General Cooking (rec.food.cooking) For general food and cooking discussion. Foods of all kinds, food procurement, cooking methods and techniques, eating, etc.

Reply
 
LinkBack Thread Tools Search this Thread Display Modes
  #1 (permalink)   Report Post  
Old 02-11-2009, 07:08 PM posted to rec.food.cooking
external usenet poster
 
Join Date: Dec 2008
Posts: 362
Default OK, I'm convinced I need to grind my own meat, tell me about yourgrinder.....

We have a Champion juicer and I was hoping there was an attachment for
the strong motor it has, but they don't make one.
Please tell me about what you have and why you like it.
Thanks, Nan

  #2 (permalink)   Report Post  
Old 02-11-2009, 08:33 PM posted to rec.food.cooking
external usenet poster
 
Join Date: Jan 2006
Posts: 4,557
Default OK, I'm convinced I need to grind my own meat, tell me aboutyour grinder.....

Nan wrote:

We have a Champion juicer and I was hoping there was an attachment for
the strong motor it has, but they don't make one.
Please tell me about what you have and why you like it.
Thanks, Nan




I have an old Chop-Rite #10 that I bought 30 years ago (clamps on the
edge of a table), and a few years ago I bought an electric #12 from
Northern Hydraulic, now called Northern Tool. I think this is the
same model:
http://www.northerntool.com/webapp/w...70_36989_36989

I like it because it takes the same plates as my old Chop-Rite, and it
has a large feed tube so I can cut the meat into quite large strips
and it will handle it. It will grind up a whole brisket in just a few
minutes.

I would not get anything smaller than a heavy-duty #8 grinder.

Bob
  #3 (permalink)   Report Post  
Old 02-11-2009, 08:55 PM posted to rec.food.cooking
external usenet poster
 
Join Date: Nov 2005
Posts: 5,847
Default OK, I'm convinced I need to grind my own meat, tell me aboutyourgrinder.....


zxcvbob wrote:

Nan wrote:

We have a Champion juicer and I was hoping there was an attachment for
the strong motor it has, but they don't make one.
Please tell me about what you have and why you like it.
Thanks, Nan


I have an old Chop-Rite #10 that I bought 30 years ago (clamps on the
edge of a table), and a few years ago I bought an electric #12 from
Northern Hydraulic, now called Northern Tool. I think this is the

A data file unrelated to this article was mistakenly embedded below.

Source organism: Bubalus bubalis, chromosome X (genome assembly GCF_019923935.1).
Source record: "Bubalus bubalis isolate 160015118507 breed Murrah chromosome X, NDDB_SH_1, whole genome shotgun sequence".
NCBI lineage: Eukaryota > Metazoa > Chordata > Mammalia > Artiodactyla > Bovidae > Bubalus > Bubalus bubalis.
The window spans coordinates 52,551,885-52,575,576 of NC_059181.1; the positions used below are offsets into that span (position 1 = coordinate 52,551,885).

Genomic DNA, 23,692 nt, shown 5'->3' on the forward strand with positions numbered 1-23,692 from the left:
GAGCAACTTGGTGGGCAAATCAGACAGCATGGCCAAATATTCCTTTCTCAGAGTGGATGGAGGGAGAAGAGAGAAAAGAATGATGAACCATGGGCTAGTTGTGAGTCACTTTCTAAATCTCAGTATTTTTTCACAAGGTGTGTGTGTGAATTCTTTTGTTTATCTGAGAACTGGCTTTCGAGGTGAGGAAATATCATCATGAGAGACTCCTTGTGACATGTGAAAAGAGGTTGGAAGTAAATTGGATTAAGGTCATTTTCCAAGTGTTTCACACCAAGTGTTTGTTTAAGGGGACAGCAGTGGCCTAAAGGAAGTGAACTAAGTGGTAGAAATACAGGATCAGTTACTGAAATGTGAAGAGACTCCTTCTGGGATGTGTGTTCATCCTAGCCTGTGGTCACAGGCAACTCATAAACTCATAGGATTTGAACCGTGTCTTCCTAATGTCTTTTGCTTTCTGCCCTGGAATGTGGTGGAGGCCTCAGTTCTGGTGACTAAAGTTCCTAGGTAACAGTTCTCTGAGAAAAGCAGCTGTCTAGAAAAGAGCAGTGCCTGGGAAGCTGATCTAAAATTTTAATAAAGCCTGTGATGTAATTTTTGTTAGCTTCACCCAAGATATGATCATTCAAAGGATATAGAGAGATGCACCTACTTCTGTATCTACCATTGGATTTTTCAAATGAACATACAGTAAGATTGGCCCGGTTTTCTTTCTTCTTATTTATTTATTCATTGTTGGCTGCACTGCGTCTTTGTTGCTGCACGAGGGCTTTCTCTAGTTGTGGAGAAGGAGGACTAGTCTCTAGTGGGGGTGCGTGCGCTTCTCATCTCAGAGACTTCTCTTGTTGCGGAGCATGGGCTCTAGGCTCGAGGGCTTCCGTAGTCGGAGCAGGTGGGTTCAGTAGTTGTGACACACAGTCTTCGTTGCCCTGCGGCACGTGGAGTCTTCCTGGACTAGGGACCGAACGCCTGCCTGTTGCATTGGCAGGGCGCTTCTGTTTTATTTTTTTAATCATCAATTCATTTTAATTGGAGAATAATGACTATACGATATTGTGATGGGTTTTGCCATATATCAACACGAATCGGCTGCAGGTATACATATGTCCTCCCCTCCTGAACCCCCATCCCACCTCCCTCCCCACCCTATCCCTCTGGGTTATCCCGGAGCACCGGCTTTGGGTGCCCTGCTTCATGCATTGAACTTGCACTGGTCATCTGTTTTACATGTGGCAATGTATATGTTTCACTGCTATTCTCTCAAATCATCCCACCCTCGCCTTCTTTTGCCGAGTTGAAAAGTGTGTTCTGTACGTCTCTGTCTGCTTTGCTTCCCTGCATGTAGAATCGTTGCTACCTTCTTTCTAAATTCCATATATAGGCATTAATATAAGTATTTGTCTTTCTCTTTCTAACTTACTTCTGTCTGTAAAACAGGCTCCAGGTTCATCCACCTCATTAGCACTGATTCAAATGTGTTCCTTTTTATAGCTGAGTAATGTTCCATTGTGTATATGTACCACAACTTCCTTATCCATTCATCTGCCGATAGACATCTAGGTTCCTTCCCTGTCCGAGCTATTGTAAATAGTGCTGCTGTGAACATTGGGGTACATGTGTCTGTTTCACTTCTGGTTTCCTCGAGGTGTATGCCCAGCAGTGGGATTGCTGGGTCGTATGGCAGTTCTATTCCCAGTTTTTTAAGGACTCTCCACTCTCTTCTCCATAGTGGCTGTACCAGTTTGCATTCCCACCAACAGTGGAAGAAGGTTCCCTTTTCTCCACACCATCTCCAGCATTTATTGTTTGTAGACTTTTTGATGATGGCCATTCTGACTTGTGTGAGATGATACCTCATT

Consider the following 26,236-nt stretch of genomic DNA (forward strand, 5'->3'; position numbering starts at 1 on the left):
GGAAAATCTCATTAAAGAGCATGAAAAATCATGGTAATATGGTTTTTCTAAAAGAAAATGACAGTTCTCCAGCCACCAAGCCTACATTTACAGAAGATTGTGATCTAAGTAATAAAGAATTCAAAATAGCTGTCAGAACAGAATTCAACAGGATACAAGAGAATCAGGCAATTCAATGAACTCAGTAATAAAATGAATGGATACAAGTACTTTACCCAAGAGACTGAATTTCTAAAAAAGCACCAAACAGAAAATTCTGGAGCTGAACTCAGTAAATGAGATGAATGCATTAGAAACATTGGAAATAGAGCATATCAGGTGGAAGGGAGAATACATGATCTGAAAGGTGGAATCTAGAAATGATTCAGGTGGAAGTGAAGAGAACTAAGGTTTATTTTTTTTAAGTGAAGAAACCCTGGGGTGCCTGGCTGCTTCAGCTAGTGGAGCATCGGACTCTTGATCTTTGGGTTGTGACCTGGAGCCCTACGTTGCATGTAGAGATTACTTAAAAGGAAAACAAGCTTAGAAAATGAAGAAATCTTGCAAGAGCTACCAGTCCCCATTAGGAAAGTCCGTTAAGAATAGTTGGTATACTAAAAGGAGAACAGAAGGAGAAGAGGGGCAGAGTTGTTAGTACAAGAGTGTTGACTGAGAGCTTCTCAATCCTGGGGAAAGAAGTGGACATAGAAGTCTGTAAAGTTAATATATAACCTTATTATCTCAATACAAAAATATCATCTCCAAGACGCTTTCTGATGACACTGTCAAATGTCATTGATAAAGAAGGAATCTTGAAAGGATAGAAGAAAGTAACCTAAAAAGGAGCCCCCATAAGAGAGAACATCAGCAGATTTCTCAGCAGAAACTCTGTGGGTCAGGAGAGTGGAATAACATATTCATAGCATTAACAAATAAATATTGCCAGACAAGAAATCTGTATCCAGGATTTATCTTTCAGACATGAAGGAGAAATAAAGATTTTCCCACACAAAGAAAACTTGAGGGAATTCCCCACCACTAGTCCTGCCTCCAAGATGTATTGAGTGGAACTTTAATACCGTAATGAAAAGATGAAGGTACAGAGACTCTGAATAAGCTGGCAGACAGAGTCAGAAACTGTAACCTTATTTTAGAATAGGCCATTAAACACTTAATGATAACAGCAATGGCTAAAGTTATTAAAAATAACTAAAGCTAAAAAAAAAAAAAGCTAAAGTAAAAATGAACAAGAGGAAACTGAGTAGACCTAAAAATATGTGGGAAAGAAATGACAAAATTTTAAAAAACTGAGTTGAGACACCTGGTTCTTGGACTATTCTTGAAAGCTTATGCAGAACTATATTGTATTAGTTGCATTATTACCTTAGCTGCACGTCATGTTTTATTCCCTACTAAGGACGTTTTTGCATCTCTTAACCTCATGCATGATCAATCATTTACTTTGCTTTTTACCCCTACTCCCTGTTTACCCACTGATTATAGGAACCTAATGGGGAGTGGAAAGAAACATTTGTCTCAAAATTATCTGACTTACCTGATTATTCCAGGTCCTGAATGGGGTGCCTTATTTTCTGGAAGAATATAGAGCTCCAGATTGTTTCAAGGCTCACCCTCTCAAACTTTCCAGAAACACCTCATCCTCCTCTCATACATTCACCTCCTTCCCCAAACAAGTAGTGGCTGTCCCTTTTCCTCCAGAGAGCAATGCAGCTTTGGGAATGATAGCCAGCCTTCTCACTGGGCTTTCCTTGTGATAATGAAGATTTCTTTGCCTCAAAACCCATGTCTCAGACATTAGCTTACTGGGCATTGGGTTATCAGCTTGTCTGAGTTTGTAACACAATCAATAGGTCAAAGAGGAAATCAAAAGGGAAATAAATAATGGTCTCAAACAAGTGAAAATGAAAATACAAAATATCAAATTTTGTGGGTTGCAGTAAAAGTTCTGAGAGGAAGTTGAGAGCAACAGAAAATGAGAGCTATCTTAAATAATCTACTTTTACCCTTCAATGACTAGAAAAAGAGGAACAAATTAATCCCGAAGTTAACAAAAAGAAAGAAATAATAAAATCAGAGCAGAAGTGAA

same model:
http://www.northerntool.com/webapp/w...70_36989_36989

I like it because it takes the same plates as my old Chop-Rite, and it
has a large feed tube so I can cut the meat into quite large strips
and it will handle it. It will grind up a whole brisket in just a few
minutes.

I would not get anything smaller than a heavy-duty #8 grinder.

Bob


If you have a Kitchenaid stand mixer (or compatible like Hobart N-50),
the grinder attachment works well. I wouldn't try to use it to process a
huge amount of meat at one time, but it does just fine for up to say 6#
of meat at a time which would certainly cover most normal meals. I also
find that it only takes a few minutes to tear down and wash once you've
done it a few times.
  #4 (permalink)   Report Post  
Old 02-11-2009, 09:03 PM posted to rec.food.cooking
external usenet poster
 
Join Date: Jan 2006
Posts: 7,055
Default OK, I'm convinced I need to grind my own meat, tell me about yourgrinder.....

Nan wrote:

We have a Champion juicer and I was hoping there was an attachment for
the strong motor it has, but they don't make one.
Please tell me about what you have and why you like it.
Thanks, Nan


There used to be a meat grinder attachment for the
Champion, and you can still find them now and then on
eBay. However, it has no reduction gear. I think the
Champion motor spins way too fast for grinding meat
without a reduction gear.
  #5 (permalink)   Report Post  
Old 02-11-2009, 09:40 PM posted to rec.food.cooking
external usenet poster
 
Join Date: Nov 2009
Posts: 6
Default OK, I'm convinced I need to grind my own meat, tell me aboutyourgrinder.....

I have a KitchenAid stand mixer and the meat grinder accessory. Also
the sausage stuffer, a nice add-on. The mixer gets very frequent
use. The meat grinder gets less frequent but regular use. We don't
use ground meat often, but when we do use it almost always we grind it
ourselves. Far higher quality, lower cost, and full control over fat
content etc. The sausage stuffer is really neat, and home made
sausages are so delicious.

The meat grinder accessory is very easy to clean. Some gristle may
have to be pulled off the spindle by hand, but then all the parts can